Much has been written lately about homework: There’s too much of it; it’s stressing out parents, kids, and teachers; the time it takes is overwhelming. Many of the critiques of homework focus on how valuable it actually is: Do rote teaching-to-the-test worksheets truly improve students’ understanding? But far less discussed is how some children do their homework without the luxury of parental attention and assistance, or even just quiet time at home to complete assignments. There is not nearly as much being said about how increasing amounts of homework unduly affect poor families and exacerbate inequality.
According to a recent OECD study, higher-income 15-year-olds tended to do more homework than lower-income 15-year-olds in almost all of the 38 countries surveyed, and kids who were doing more homework also tended to get higher test scores. Parents inevitably play a role in managing their kids’ schoolwork, but many find themselves stretched. According to a 2015 Pew Research Center study, close to half of parents with school-age children say they wish they could be more involved in their kids’ education, but aren’t able to be. Many complain that they don’t have the time to keep tabs on their children’s assignments, and that wealthier families with stay-at-home parents or nannies are more likely to. On top of that, parents, especially wealthier ones, frequently hire tutors to help their children along.
But for many working-class parents, especially those with on-call or non-traditional schedules, today’s homework load can be impossible to manage. Journalists and academics already refer to a “homework gap”—a divide between families who have computers and access to the internet at home, and those who do not. But there is also a chasm separating students with parents who control their own work schedules and those whose parents don’t. A 2014 report from the Washington Center for Equitable Growth noted that nonstandard work schedules affected children’s cognitive development and success.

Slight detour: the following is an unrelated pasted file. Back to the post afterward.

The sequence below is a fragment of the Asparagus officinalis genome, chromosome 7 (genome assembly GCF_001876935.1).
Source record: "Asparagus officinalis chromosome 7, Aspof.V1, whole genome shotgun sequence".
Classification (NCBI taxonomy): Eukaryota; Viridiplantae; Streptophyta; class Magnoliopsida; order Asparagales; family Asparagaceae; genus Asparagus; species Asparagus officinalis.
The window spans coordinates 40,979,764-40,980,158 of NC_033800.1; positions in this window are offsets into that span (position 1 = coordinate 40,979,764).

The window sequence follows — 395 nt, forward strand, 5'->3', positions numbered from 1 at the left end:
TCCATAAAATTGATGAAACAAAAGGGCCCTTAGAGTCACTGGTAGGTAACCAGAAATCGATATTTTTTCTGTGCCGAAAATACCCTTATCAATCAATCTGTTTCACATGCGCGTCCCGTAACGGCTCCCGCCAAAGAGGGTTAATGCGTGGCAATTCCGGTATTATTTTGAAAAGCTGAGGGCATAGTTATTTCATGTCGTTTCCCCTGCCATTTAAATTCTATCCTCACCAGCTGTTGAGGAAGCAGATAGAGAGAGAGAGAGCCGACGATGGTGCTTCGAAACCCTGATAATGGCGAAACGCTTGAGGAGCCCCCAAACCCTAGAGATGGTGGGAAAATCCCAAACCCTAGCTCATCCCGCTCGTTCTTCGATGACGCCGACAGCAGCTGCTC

Unpredictable work schedules like Marentes’s and others govern the lives of 17 percent of American workers, according to the left-leaning Economic Policy Institute. As Joshua Freeman, a professor of history at the City University of New York Graduate Center, puts it, “only a tiny number of Americans now have a normal five-day, 40-hour workweek.” Many companies ask their employees to make themselves available at the last minute, with little regard for how such scheduling affects their workers’ family lives. As a result, their kids’ science projects are less likely get done properly, and their math worksheets may never be surveyed by parents’ eyes.
Parents who push back against schedules that don’t give them enough time with their kids often find that their employers are resistant. When Nique Williams started working at a Target in Emeryville, California, she says she told her employer that she need a “very strict” daily schedule, from 10 in the morning to 2 in the afternoon, so that she could drop off and pick up her 5-year-old, Nyla, from school every day. Williams, who is 27, and her partner, who works for Greyhound cleaning buses, couldn’t afford a car until recently, so at the time Williams could only work those hours because they would allow her to catch two buses to travel between Nyla’s school and her job. In return for those weekday hours, she says she told her manager, she could work whenever she was needed on weekends.